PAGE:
After gaining experience in state legislatures and on the campaign trail, women Members were well positioned to improve their standing in Congress. Their growing electoral success created opportunities for women to have a more prominent role on significant congressional committees that bolstered their ability to participate on a given policy.42
Unlike the Congresswomen of previous eras, Congresswomen of this period had access to virtually all committees in both chambers, including the elite panels. Twenty-two women who entered the House from 1977 to 2016 served on the Appropriations Committee, 40 served on the Armed Services Committee, 13 women won seats on the Ways and Means Committee, and 14 were assigned to the Rules Committee. The most common committee assignments in the House reflected women’s changing roles in American society in the latter part of the 20th century, particularly the trend of more women entering the workforce. More than 60 women served on committees with jurisdiction over finance and business: the Budget Committee, the Financial Services Committee (formerly Banking and Financial Services), and the Small Business Committee. Barbara Mikulski became the first woman to gain a seat on the influential Interstate and Foreign Commerce Committee (later Energy and Commerce) in 1977, and more than 20 women followed her. The Public Works and Transportation Committee (later named Transportation and Infrastructure), long a vehicle for Representatives seeking federal funding for local projects, was the most popular committee assignment for women in this era; nearly 50 women served on the panel.
Although women in the House continued to serve on committees such as Veterans’ Affairs and Education and the Workforce (formerly Education and Labor), women were no longer confined to these panels and welcomed the opportunity to pursue seats on a diverse array of committees. Moreover, while women still accounted for only a small number of the total membership of any given committee, their representation on some key committees roughly equaled and, in some instances, exceeded their percentages in the chamber by the 114th Congress (2015–2017).43
Women’s ability to secure better committee posts was most dramatic in the Senate, where the number of women serving simultaneously in the chamber increased from two to 20 between 1981 and 2016. There were a number of “firsts.” Most notably, Nancy Kassebaum of Kansas served on four committees to which women previously had not been assigned: Budget (1979), Foreign Relations (1977), Environment and Public Works (1977), and Select Intelligence (1979). In 1977 Maryon Allen of Alabama, a widow who served a brief portion of her late husband’s term, was the first woman assigned to the influential Senate Judiciary Committee. The first women to serve a full term on that panel were Dianne Feinstein of California and Carol Moseley-Braun of Illinois. Moseley-Braun was also the first woman to serve on the powerful Senate Finance Committee (1993). As recently as 1997, Patty Murray of Washington became the first woman to serve on the Veterans’ Affairs Committee; by comparison, the House Veterans’ Affairs committee had for decades been a popular assignment for women Representatives. As in the House, the most common committee assignments for women in the Senate—Armed Services; Banking, Housing, and Urban Affairs; Commerce; Budget; Appropriations; Energy and Natural Resources; Foreign Relations; and Health, Education, Labor, and Pensions—reflected American women’s expanded participation in the workplace, in the military, and in the formulation of foreign policy.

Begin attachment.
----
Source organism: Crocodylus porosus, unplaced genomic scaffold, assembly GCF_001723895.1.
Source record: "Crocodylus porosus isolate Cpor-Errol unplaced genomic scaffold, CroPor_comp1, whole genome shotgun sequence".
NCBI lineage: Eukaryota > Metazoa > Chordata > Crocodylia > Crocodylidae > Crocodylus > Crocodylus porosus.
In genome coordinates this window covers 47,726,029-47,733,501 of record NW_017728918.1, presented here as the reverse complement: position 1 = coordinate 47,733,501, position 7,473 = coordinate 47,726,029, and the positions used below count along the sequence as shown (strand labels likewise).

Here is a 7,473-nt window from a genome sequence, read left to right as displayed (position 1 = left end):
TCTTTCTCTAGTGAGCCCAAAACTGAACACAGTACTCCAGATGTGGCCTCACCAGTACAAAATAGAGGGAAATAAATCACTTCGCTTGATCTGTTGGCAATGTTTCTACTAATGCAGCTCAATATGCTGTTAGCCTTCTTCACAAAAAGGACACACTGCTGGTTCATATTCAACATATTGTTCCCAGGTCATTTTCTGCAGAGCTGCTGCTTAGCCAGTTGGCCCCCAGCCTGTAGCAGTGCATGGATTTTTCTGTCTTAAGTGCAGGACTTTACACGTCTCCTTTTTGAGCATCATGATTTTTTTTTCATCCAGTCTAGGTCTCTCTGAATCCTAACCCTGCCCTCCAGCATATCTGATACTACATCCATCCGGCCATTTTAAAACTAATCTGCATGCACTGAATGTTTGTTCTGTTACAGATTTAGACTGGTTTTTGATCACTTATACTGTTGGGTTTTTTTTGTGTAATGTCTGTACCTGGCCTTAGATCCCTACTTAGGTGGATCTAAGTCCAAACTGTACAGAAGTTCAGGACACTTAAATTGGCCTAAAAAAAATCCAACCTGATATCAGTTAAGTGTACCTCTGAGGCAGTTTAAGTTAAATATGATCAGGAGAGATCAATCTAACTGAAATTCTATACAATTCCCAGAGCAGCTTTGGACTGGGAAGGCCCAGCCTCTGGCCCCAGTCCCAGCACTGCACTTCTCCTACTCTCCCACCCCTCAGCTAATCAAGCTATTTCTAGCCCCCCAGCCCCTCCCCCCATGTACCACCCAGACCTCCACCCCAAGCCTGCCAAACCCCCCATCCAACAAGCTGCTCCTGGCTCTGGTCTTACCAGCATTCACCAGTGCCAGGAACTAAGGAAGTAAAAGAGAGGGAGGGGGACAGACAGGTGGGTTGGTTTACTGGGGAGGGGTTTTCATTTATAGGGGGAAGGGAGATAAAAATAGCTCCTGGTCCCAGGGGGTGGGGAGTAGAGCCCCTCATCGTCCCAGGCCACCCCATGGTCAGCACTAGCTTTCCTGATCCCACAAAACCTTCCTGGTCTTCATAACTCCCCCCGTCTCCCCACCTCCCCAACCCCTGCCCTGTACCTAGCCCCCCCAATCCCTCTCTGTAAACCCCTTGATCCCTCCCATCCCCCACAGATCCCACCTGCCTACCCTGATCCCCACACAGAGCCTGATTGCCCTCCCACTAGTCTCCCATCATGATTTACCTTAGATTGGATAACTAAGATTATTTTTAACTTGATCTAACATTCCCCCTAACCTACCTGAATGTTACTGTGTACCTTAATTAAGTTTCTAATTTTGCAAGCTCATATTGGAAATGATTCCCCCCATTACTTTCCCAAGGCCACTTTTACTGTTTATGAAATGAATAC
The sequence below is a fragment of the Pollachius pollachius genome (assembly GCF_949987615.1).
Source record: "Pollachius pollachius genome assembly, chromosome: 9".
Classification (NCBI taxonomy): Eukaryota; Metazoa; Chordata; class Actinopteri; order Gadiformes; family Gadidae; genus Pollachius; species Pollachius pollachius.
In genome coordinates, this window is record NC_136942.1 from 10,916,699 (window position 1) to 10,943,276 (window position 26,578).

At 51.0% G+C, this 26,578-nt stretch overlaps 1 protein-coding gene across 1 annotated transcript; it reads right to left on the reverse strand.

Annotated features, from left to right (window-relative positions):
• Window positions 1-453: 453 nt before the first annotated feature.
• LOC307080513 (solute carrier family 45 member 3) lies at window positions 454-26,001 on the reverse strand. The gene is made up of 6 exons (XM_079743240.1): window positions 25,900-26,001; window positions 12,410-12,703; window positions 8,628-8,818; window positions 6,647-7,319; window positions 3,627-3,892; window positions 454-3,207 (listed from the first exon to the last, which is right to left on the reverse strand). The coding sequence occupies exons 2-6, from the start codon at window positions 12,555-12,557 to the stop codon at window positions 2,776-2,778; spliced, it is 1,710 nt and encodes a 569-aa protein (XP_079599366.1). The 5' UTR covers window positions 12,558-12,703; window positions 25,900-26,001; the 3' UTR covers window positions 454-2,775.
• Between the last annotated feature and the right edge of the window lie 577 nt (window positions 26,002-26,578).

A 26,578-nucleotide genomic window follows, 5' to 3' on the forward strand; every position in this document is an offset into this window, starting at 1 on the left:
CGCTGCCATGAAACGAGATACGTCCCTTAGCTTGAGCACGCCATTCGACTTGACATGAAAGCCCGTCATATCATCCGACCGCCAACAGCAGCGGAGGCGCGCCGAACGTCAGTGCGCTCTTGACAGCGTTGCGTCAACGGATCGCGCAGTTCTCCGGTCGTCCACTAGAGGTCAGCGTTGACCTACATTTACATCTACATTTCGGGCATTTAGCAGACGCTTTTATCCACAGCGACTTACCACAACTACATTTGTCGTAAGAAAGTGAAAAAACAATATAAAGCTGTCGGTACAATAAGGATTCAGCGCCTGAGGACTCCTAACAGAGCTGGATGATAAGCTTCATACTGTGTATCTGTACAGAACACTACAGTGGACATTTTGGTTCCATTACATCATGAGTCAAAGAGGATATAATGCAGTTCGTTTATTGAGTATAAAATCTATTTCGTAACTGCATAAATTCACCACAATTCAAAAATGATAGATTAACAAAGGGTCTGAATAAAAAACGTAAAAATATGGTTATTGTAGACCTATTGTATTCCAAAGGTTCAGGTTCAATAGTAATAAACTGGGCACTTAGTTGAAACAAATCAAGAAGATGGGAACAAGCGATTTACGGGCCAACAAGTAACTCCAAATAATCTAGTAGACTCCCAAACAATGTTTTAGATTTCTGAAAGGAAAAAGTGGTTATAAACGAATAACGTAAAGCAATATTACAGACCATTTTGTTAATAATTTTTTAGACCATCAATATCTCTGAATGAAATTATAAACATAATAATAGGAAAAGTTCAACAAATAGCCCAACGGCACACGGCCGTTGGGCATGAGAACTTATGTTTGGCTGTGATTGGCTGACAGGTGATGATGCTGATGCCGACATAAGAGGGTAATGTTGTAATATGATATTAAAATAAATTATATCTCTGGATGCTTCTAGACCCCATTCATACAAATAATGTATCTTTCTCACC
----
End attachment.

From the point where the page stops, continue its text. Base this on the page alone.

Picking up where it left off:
42Rosenthal, Women Transforming Congress: 325.
43For instance, by the 114th Congress (2015–2017), 10 women served on the Appropriations Committee (19.6 percent of its membership), and 11 women held seats on the Energy and Commerce Committee (20.8 percent). The terrorist attacks of September 11, 2001, also changed the way Congress did business. A Select Committee on Homeland Security was created in the 108th Congress and was later made permanent in the 109th Congress. By the 114th Congress, this panel had seven women Members (24 percent).